It's been a busy week for Apple. The company unveiled several new products -- including a plus-size iPhone and an Apple Watch -- and now CEO Tim Cook is sitting down with PBS' Charlie Rose to discuss what's been going on and the road ahead.
In a two-part series, Cook hits on topics including Apple TV, the company buyout of Beats and Steve Jobs' legacy. The first part of the interview airs Friday night and the second part can be viewed on Monday. PBS shared a transcript of the interview with CNET. Here are some tidbits:
Apple isn't the first company to come out with a smartwatch. Nevertheless, the Apple Watch debuted with much fanfare on Tuesday. It comes in several different styles, interacts with an iPhone and doubles as a fitness monitor. Cook implied that even though it's not the first smartwatch on the market, he believes it will still have commercial success.
"The Apple Watch is the most personal device we've ever created," Cook said. "We explored many different things and as the product came to fruition, it became not only the timepiece that you would expect, but a device that can do many different things, including, really, a whole new way of communicating and connecting with people."
iPhone Cook called the new iPhone 6 and 6 Plus "the biggest advance in iPhone history" and the "best iPhones we've ever done." When Rose asked if the larger-size phone was created to battle Samsung's Galaxy S5, Cook said "we could have done a larger iPhone years ago. It's never been about just making a larger phone. It's been about making a better phone in every single way."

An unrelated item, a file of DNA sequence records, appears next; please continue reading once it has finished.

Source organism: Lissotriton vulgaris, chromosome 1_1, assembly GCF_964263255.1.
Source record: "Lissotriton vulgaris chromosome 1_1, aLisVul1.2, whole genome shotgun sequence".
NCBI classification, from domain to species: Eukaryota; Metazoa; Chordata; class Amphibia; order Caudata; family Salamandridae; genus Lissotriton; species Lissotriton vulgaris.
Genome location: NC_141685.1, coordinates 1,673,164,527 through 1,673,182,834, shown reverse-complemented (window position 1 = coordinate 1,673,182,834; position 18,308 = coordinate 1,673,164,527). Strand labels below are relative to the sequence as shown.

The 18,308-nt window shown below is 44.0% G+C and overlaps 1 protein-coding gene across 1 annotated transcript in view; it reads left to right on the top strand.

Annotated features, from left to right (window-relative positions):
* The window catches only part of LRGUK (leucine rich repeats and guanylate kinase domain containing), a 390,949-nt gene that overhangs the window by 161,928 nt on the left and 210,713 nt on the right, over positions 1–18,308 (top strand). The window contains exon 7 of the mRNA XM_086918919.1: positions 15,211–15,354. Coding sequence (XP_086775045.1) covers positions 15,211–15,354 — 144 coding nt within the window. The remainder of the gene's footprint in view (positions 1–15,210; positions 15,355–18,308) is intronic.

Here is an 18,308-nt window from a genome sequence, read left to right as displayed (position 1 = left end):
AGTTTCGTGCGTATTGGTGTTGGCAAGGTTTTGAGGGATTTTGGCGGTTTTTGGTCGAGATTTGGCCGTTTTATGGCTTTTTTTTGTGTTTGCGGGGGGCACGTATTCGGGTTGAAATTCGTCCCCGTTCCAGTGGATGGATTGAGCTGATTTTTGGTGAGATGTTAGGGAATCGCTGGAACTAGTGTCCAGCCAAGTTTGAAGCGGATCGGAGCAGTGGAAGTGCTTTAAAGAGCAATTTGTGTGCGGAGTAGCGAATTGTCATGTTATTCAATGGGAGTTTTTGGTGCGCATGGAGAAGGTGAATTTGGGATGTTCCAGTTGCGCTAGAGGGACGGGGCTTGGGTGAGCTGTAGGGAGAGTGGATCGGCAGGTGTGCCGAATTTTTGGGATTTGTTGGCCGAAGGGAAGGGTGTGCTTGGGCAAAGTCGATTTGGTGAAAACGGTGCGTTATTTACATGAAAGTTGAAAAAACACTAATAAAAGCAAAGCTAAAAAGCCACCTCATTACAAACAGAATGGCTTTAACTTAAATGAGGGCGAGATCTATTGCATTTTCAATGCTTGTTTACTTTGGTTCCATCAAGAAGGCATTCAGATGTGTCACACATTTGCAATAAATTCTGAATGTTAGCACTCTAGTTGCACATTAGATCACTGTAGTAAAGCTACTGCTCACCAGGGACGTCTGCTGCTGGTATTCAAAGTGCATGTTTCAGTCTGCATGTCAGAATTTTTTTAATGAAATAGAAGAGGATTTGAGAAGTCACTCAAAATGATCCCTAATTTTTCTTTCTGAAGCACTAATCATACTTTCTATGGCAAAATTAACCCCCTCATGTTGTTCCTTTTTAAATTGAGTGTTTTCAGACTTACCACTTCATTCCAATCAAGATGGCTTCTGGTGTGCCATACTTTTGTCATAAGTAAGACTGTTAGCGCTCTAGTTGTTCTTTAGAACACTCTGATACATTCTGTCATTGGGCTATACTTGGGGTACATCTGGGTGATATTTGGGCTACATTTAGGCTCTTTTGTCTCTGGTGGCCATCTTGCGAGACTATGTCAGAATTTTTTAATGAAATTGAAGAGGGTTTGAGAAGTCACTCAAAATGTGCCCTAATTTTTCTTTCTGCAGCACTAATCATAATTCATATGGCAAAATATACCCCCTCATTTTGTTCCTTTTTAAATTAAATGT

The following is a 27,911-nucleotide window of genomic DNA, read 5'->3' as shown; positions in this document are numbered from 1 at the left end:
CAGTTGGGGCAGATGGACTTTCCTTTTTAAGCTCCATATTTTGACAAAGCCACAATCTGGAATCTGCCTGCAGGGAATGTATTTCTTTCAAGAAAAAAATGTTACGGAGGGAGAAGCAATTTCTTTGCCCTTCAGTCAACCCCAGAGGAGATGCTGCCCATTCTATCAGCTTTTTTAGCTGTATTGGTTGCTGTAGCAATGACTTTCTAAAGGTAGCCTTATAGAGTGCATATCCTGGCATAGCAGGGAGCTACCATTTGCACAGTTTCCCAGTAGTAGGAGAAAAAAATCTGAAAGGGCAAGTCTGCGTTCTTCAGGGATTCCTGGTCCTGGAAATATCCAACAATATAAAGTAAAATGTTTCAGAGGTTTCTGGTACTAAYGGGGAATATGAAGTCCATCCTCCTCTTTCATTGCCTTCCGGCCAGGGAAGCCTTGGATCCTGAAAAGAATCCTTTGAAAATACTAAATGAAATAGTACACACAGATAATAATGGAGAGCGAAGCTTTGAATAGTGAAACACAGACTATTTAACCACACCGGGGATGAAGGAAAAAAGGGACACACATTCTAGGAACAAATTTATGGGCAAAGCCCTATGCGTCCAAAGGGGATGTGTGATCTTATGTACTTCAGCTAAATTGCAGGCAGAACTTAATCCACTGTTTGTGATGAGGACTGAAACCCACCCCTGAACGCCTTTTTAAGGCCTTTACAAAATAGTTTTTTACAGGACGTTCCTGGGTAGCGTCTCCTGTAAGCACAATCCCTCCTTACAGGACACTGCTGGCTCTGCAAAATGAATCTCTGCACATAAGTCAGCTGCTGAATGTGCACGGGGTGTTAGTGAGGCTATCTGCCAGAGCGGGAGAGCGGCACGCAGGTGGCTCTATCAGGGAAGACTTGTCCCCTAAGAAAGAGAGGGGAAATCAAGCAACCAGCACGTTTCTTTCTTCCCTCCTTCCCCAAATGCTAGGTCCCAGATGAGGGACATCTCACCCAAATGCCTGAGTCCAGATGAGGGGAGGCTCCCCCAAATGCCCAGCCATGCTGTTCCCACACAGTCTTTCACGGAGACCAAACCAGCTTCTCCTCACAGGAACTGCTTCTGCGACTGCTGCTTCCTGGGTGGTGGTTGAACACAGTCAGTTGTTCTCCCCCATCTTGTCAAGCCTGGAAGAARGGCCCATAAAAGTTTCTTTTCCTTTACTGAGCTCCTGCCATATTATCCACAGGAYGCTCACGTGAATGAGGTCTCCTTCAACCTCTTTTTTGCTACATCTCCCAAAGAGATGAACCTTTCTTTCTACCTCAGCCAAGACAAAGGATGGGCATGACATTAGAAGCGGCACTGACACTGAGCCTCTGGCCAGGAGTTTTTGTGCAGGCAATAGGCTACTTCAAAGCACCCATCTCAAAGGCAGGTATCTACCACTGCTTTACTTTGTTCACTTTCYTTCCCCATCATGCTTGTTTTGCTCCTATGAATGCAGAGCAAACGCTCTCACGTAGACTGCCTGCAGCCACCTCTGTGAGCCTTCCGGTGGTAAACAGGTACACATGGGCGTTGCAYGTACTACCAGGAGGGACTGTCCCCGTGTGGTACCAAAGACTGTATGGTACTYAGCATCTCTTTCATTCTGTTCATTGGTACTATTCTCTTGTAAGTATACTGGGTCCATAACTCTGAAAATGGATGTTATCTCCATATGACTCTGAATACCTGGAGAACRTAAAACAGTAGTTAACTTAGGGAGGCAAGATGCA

Apple television set It's been rumored for years that Apple has been working on a TV set. Cook didn't clarify if this is actually in the works, but he did say television "is something we have great interest in." He said viewers' current TV experience is "stuck in the '70s" and it "almost feels like you're rewinding the clock and you've entered a time capsule, and you're going backward."
Beats Apple agreed to buy Beats, the company behind the street-fashionable headphones as well as a subscription streaming music service, for $3 billion in May. Cook told Rose that he made this decision because he saw talent in Beats' team and was impressed by its subscription service. He called Beats founders Dr. Dre and Jimmy Iovine "creative geniuses" and said they've "done a fabulous job with the brand."
Steve Jobs "I think about Steve every day," Cook told Rose. "He is deep in Apple's DNA. His spirit will always be the foundation of the company." In fact, Cook said, the company has left Jobs' office exactly as it was, with his name still on the door.
When Jobs picked Cook as his successor, Cook said, he was surprised but trusted Jobs' decision. "He knew, when he chose me, that I wasn't like him, that I'm not a carbon copy of him. And so he obviously thought through that deeply, about who he wanted to lead Apple," Cook said.
"I've never had the objective of being like him, because I knew, the only person I can be is the person I am," he told Rose. "I've tried to be the best Tim Cook I can be."
Down the road While Cook stayed tight-lipped on what Apple is dreaming up next, he did say "there are products we're working on that no one knows about, yes. That haven't been rumored about yet."
"We know we'll only do our best work if we stay focused," Cook said. "The hardest decisions we made are all the things not to work on."
In the full interview, Cook also talks about Apple's recent deal with IBM, social networking and much more. It airs on PBS on Friday and Monday evening, viewers should check local listings for details.